Geraldine Peak (a.k.a. Whirlpool Mountain) is a highly prominent mountain in Jasper National Park that's bounded by broad valleys on all sides, and not only offers exceptional views for long distances in every direction, but also a great diversity of views. Aside from providing an excellent vantage point to survey nearby Mt. Fryatt and Mt. Edith-Cavell, two of Jasper's tallest mountains, travellers here will also be treated to Geraldine's many emerald lakes and the dramatic, razor-like peaks which dominate the landscape between Verdant Pass and the Tonquin Valley, and also between Mt. Fryatt and the distant Mt. Clemenceau, which is visible from 50km away.
Of course, these views come at a cost. Although the hands-on scrambling required to reach Geraldine's 2,947m summit is moderately difficult at worst, and only briefly, the hiking which encompasses the rest of the journey is easily the most difficult I've ever done. By the time Eric Coulthard and I had made it back to the trailhead, 12 hours later, the 18km round-trip had cost me my ice axe and had damaged both of my trekking poles. However, the day had been worth it.
This journey begins from the end of the Geraldine Fire Road, which can be reached from the Icefields Parkway by following the turnoff to Athabasca Falls, 30km south of the Town of Jasper. Aside from some muddy patches near the Fryatt Valley trailhead and some sizable potholes, the fire road should be navigable by any vehicle with a decent amount of ground clearance (for instance, a Toyota Corolla made it to the trailhead this day).
Be sure to enjoy the first few hundred metres of the Geraldine Lakes Trail because, aside from a few very small patches, this will be the only stretch of “clean” trail you're going to experience on this trip.
I eventually came to the realization that this is where nature beta tests its hiking challenges. Expect everything except punishing steepness: muddy sections, log-hopping, large tangled roots, windfall, avalanche damage, stream crossings, plenty of side-hilling, an absolutely epic amount of rock-hopping (seriously, I'm still rock-hopping in my dreams), incredibly loose rock, shrub-walking, and both bush and spider-whacking; on a constant basis, and often in combination. Even the summit ridge has some broken glass on it and, yes, new terms needed to be invented to describe some the challenges one encounters here. It was mentally exhausting having to consciously calculate foot placements, hour after hour, in relentless fashion. This is where the NFL should send its players to work on their agility.
Digressions aside, once you've followed the trail to First Geraldine Lake and then contoured around its northwestern flank, you'll encounter the first boulder field of the day that's fairly short and well-marked with cairns and yellow diamonds. You'll soon find yourself back on the trail, passing a series of small waterfalls as you climb towards a plateau between the first and second lakes.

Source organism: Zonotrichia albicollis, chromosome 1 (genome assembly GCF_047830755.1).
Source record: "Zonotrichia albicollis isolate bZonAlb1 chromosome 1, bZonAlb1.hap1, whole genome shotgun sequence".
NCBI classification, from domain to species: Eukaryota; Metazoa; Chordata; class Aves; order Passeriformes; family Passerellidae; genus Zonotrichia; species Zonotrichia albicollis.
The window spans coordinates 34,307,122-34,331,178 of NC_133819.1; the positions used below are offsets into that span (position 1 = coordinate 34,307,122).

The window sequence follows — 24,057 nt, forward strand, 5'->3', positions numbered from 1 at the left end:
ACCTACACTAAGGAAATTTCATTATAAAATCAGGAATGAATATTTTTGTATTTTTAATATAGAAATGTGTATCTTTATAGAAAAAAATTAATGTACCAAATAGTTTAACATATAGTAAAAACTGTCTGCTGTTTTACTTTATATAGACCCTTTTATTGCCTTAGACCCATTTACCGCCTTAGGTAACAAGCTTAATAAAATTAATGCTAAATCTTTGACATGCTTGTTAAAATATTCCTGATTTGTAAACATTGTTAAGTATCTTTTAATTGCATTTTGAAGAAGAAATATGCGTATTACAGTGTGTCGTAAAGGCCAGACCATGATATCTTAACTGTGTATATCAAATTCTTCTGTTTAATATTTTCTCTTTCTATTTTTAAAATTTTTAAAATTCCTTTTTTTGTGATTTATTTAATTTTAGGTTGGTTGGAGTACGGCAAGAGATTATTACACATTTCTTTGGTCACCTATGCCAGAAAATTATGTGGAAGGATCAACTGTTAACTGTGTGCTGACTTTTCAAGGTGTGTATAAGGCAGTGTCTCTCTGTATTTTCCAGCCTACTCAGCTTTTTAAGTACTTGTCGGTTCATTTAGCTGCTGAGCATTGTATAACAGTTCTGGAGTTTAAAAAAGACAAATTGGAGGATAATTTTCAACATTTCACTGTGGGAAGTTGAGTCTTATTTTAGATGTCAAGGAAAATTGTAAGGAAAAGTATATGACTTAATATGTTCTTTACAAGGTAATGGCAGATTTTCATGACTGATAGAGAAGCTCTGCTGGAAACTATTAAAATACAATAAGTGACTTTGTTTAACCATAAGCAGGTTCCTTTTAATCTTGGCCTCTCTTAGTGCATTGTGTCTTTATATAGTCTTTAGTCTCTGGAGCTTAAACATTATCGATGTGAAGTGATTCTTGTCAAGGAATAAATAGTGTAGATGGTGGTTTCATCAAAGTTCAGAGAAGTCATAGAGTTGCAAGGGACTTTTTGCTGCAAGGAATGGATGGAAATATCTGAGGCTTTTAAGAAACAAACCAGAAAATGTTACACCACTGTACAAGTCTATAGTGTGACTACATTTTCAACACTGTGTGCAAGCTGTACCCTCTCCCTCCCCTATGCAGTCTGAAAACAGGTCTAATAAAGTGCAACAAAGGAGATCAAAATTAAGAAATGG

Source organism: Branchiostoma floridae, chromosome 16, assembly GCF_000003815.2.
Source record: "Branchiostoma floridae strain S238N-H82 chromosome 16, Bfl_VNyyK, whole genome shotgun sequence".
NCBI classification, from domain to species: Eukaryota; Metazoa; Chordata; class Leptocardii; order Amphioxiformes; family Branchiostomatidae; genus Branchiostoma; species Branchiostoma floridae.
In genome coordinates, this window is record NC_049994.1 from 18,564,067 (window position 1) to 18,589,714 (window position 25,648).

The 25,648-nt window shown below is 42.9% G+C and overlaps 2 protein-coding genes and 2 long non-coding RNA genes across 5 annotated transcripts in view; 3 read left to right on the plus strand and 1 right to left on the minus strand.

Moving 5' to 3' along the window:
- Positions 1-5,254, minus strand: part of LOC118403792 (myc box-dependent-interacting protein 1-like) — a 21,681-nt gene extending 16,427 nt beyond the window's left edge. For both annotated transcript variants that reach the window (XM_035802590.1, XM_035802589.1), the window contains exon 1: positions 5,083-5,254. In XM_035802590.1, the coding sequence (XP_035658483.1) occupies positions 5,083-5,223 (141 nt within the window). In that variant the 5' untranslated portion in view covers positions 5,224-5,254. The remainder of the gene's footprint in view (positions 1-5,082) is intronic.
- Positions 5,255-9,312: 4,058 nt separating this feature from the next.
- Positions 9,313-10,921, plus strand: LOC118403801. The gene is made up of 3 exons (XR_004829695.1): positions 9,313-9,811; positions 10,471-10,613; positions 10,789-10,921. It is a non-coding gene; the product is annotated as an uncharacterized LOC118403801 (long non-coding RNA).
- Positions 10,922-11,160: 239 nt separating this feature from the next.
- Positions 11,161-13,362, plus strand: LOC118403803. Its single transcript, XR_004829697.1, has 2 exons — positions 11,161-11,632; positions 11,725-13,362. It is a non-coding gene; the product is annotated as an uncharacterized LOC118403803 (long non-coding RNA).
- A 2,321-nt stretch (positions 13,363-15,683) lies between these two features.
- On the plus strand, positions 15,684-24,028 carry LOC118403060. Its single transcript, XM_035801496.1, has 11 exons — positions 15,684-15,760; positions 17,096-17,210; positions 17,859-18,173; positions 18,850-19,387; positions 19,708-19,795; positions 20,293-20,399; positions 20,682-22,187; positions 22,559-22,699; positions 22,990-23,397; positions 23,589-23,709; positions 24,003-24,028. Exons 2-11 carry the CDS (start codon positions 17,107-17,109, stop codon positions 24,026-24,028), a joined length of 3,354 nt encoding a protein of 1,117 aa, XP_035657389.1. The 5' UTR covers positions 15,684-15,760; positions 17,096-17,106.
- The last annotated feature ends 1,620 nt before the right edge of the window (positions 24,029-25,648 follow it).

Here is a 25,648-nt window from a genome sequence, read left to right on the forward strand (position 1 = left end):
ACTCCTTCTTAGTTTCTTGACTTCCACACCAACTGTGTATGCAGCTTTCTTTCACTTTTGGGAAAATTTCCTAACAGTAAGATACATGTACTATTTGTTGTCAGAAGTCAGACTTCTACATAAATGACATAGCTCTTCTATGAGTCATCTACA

Once on the plateau, you'll encounter the second large boulder field of the day. Cross to the right (southeast) side of this field near a large pile of fallen trees and continue westward. This boulder field is not as well marked as the previous one, but you should have little difficulty finding where the trail resumes to the climber's left of the pond at the southwest end.
A little while later you'll encounter some avalanche damage that will force you to detour off of the trail. It can be difficult to see, but the trail resumes to the right side of meadow once you've navigated through the debris and soon leads to a nice lookout for the large waterfall at the head of the valley. As you near this waterfall the trail begins to climb steeply to the left, where you'll want to traverse to the right when that path forks after gaining about 60-80m in elevation; this will lead you to Second Geraldine Lake.
There are a number of route options at this point, each with its own downside. Our goal was to ascend via the gently sloped southwest ridge of Geraldine and it can be reached by navigating around either side of Second Lake. If you continue along the trail around the left, you could face some fairly intense bushwalking from the southwest end of the lake to the ridge. If you head to the right, you'll need to cross the stream (which required some fancy rock-hopping — the best spots are closer to the waterfall) and then routefind your way to the ridge with a lot of rock-hopping and side-hilling on loose debris. We chose the latter and, if you look at the map, you can see that we followed a mostly diagonal route (the northerly line is our ascent route, and the southerly our descent route) to save some time, distance, and avoid having to bushwhack. Some scrambling was required just before topping out on the ridge, but it was fairly easy.